I don't doubt Farage's belief in freedom from the EU.. I just doubt his freedom from taxation and coercion from a local geographical point of view.. (ie UK wise)

Please excuse my long windedness.. My thoughts entirely of course..

Matt Davies said...

That's the way I see it now.

In the utterly pointless sham elections for the EU, all I want to do is register my protest. UKIP should be the obvious choice, but I am looking to them to do more with the mandate they already have. I will still probably vote UKIP at the Euros.

Also, I won't be overly impressed if Nigel keeps on attacking the members of LPUK. It isn't a fight he needs to do and I question why he said what he said.

I always have said I will vote for the party that will do the most to get us out of the EU. On a national level, UKIP are very weak at the moment, hence I look at the LPUK to build a party I can support on that level.

UKIP still are the anti-EU vote for the Euros, but they have to watch out for the BNP, who are looking to grab that spot for themselves. Even though I dislike their policies and Socialist brand of Nationalism (nevermind their warped fixation with skin colour); there is little doubt they are a strong anti-establishment shout. In a pitiful waste of time such as the Euros, it could become a little too tempting to stick a finger up at the establishment, by voting them.

I won't, because I would hate to seem them get money for their cause, but others may.

Anonymous said...

"Nothing to do with your humble Devil standing for the UKIP NEC a few years ago, one would hope."
No, probably referring to those with over-inflated egos like Kilroy Silk (which you don't have)...;)
I thought UKIP was for the small state also but then no particular party can lay claim to anything original, it's just re-inventing the wheel.

Mark Wadsworth said...

I must admit NF sounds a bit harsh in that excerpt, but @ xelent nothing he has ever said struck me as authoritarian. By current political standards I'd have him down as pretty libertarian.

Anonymous said...

Of course the dear old Tories love to play both ends which you can deduce from the questions asked. Like the BNP they want to have Nigel's head on a plate and are constantly trying to destabalise UKIP at every turn.
The shit they post on Butcher's BNP forum is a classic example.
This gets worse the bigger the threat from UKIP becomes.
One thing that is noticeable over the past few months UKIP is getting its act together and I think they will pull off a big surprise in the European Elections next year despite the best efforts of all those sad turgid moles.

Pogo said...

Thanks Nige... I was wondering whether to continue my, due now, membership of UKIP...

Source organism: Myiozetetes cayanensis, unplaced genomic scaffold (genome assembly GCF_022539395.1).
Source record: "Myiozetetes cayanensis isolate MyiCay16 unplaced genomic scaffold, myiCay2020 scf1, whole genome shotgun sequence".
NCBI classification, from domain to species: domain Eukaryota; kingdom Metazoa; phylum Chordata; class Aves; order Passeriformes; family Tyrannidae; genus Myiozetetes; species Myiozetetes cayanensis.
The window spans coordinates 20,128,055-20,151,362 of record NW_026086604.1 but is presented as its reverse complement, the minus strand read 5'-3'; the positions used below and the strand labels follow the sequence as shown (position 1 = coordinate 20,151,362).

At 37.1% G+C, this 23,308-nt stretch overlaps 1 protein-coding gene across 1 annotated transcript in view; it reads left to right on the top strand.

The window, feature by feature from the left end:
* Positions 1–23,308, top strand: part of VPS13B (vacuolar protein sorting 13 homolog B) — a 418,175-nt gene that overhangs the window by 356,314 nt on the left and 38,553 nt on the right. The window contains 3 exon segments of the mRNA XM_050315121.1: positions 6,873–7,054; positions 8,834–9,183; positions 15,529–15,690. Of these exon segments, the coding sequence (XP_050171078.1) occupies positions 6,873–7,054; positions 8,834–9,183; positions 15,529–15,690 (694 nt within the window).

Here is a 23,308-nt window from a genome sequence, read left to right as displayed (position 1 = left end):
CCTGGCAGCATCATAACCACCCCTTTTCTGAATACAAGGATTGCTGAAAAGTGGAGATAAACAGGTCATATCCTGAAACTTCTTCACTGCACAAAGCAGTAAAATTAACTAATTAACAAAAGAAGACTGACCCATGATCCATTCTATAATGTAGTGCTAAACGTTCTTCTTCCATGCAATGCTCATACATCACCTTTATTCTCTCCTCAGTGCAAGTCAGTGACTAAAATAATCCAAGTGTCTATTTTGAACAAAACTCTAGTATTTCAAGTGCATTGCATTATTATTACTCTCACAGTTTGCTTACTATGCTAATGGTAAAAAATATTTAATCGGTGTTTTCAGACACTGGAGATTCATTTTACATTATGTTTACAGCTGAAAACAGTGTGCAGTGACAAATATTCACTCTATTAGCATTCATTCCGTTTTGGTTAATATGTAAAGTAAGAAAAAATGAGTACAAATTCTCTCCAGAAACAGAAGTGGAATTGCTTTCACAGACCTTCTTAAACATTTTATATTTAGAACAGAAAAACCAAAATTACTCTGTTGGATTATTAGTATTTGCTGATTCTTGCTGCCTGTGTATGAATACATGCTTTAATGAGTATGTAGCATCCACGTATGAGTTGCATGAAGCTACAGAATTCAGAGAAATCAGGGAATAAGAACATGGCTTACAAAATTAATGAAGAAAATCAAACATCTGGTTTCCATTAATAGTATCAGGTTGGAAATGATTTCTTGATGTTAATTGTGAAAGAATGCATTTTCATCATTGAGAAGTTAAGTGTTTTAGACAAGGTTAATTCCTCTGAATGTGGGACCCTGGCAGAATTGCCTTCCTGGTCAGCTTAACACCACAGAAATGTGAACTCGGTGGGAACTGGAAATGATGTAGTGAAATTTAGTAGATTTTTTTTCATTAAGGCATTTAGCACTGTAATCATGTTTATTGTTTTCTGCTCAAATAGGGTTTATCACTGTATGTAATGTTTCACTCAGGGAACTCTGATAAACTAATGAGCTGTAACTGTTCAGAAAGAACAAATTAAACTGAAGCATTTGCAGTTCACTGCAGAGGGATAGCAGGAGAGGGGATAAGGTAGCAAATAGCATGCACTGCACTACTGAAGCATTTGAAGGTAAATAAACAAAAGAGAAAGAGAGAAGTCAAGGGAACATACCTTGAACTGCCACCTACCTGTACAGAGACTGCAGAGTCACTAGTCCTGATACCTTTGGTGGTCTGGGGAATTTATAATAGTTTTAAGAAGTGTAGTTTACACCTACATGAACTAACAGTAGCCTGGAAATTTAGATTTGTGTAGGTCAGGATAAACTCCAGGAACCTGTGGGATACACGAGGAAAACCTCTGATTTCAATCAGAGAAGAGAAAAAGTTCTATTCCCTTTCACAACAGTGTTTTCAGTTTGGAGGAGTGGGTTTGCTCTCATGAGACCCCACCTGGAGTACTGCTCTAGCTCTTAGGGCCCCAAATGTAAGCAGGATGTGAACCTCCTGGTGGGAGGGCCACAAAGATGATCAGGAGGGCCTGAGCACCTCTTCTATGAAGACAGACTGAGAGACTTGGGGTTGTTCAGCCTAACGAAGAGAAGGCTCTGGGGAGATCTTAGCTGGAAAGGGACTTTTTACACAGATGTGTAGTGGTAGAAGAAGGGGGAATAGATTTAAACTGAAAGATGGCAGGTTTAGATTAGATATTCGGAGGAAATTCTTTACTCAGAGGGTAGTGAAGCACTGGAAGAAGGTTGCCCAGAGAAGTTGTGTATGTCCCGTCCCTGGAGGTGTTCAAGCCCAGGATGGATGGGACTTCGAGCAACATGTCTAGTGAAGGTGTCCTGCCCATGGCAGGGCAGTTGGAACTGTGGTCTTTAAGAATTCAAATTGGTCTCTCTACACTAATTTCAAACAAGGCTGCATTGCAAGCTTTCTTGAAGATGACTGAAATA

I'll probably vote for them in the EU elections as the only "protest" vote that might actually have any effect on the Tories, but they ain't getting any more of my money. That's reserved for UKLP.

Anonymous said...

Pffft. But you do give a shit and you are an egoist as any other.

If anyone, he's taking about Richard North. The history between them and the somewhat intentional misrepresentation is fitting as such a politician does.

The irony, perhaps lost on yourself, is that he is speaking quite personally:

"Outside the three main parties you find this all the time. It tends to be people who have got a lot of time and the reason they have got a lot of time is that they are no use at anything else."

That is to say: "we're all pissing in the wind... may as well make a few bob from it".

Roger Thornhill said...

First they ignore you
Then laugh at you
Then hate you
Then they fight you
Then you win.

Farage has moved to the second stage. He uses ad hominem instead of trying to explain how his party is Libertarian "enough" for "most" people. He might be, but I doubt the rank and file.

Verdict: Psychological projection*

* Maybe this is PP week.

Anonymous said...

I'll definitely vote for any Libertarian Party candidate that appears in my area, whatever the election, be it local, European or general.

John D

Letters From A Tory said...

Nigel has a point, to be fair. Many ideological pursuits have fallen when the amount of time and money required to make an impact becomes clear.

Trixy said...

Devil, you vain plonker, of course he wasnt' talking about you. As for poor Patrick Vessey? Lining his own pockets? Did he not read the rest of the interview?

Bitter, bitter....

Matt Davies said...

So who was Nigel talking about? Chris is the only Ex-UKIPer (that I know of) in the leadership team.

In fact, I would guess the amount of ex-UKIP people in LPUK, registers in the single digits, percentage wise.

I think Nigel is waaaay to paranoid now-a-days, because let's face it, he has had to fight so many trolls. He can't trust anyone these days and I guess it's understandable.

I still think he would be best attacking the LibLabCon, rather than his own members and ex-members though.

Jacob Richardson said...

Have LPUK never considered a merger with other Libertarian leaning parties, such as UKIP, the original Liberal party, the National Liberal Party, and so on?

Just a suggestion.